On of my favorite finds in recent years is Mystery Skype. I’ve tried it with several classes in several states, and even did a Mystery Skype with my friend Ms. Turken while she was teaching overseas in Ecuador!
As I have written about previously this year, there are many things I have brought from 5th grade with me that I’ve been excited to try with my firsties, and Mystery Skype is one I finally pulled out of the bag this week (mainly because of an invitation from a friend on Twitter to schedule one soon!).
The idea of Mystery Skype is really simple (try to figure out where the other class is located by asking yes/no questions), but it can take some time and practice to get good at it. I knew I needed to practice with my kiddos before our first “real” MS, so I called on my friend Ms. Turken for help again. She was totally game.
I asked her to help us by letting us Skype with her class, and at first I was just going to work out the kinks of having kids come up to the camera, making sure we talked loud enough, etc. Then I thought it could be cool to try to actually do a Mystery Skype…INSIDE of our school! So I asked Ms. Turken to take her kids to a secret place in our building and we would try to figure out where they were located by asking good questions!
Before they called us, we spent some time working out the logistics of how you would even begin to narrow down someone’s location in this big, wide world of ours. Using Google Maps and a map of our school, we had some up-front teaching about continents, countries, states, cities and how to narrow down a location by eliminating the possibilities. We talked about directions and how just asking north, south, east, west can cut out a HUGE part of the world that they are considering. We also talked about landmarks (both natural and man-made), and how these can be helpful in determining a location, as well. When we looked at our Robinson maps, we connected these ideas to the floor our friends might be on, as well as our school “landmarks” they might be near, like the gym, cafeteria, library, elevator or bathrooms. They caught on really quickly, and were excited to get started!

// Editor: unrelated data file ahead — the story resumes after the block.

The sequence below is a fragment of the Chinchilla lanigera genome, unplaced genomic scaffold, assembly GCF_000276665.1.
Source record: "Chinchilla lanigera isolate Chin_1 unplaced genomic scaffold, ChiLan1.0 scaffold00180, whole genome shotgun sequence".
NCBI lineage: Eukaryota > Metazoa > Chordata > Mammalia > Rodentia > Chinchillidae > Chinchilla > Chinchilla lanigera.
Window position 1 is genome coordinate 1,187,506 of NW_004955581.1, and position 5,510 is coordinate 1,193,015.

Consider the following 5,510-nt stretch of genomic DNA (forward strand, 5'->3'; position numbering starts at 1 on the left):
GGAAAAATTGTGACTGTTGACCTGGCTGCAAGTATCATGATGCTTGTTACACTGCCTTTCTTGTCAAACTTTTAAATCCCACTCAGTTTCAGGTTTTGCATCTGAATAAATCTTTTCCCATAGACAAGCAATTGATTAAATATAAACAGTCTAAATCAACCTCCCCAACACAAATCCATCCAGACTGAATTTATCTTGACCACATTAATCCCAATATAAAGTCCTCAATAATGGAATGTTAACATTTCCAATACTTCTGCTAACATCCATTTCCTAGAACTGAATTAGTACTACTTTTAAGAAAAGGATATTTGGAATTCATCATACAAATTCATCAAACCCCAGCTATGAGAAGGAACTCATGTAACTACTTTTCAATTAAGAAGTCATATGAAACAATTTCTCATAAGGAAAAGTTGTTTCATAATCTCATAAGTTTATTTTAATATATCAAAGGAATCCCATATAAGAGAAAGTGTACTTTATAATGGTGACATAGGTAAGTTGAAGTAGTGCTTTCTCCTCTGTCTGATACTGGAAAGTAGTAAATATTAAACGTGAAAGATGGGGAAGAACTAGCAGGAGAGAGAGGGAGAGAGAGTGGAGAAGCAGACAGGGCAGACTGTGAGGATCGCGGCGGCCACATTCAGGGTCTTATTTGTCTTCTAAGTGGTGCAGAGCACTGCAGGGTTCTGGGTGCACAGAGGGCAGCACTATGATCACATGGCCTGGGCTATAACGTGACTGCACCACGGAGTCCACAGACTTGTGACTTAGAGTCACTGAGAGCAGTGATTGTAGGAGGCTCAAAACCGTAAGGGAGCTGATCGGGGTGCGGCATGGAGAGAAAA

Our friends called us and kiddos got busy! Rm. 202 kids were paired up with a friend, and they worked together to study the map, consider the clues they got from our friends’ answers, and then decide on our next question. Pairs took turns coming up to the computer to ask their question and get the answer.
Our questions went like this:
1. Are you in the basement?–NO
2. Are you on the first floor?–NO
3. Are you on the 2nd floor?–YES (at this point they all knew they could just focus on the sheet that had the 2nd floor on it!)
4. Are you in the NORTH part of the building?–NO (this is the end where we are)
5. Are you in the EAST part of the building?–YES (this part had 5 classrooms in it, so again we narrowed our focus!)
6. Are you near MRS. FRY’S CLASSROOM?–YES
7. Are you in MRS. HONG’S CLASSROOM?–NO (she is next door to Mrs. Fry)
8. Are you in MRS. FRY’S CLASSROOM?–YES!!! YAY!! WE FOUND THEM!!
After a bit of cheering and a few high-fives, we debriefed on how the experience went, as well as what we’d do for the “real” Mystery Skype session in a few weeks. We used the protocol of “plusses” (things we’d do again) and “deltas” (things we’d change). I’d say they had some pretty great insights!
I especially thought the one “watch their actions” was a good idea. It came because of the question we asked about our friends being “near Mrs. Fry’s room.” Millie noticed that Ms. Turkens’ friends were snickering and covering their mouths when they answered, which told her that they were probably IN her room. We agreed that often watching how someone reacts can give clues.
I was beyond impressed with how well both classes of firsties did, and am continually amazed at how well “little” kids do with “big” kid things like blogging, Twitter and Mystery Skype. I’d say it’s proof that you should never underestimate someone because of their size! WAY TO GO, RM. 202 KIDDOS!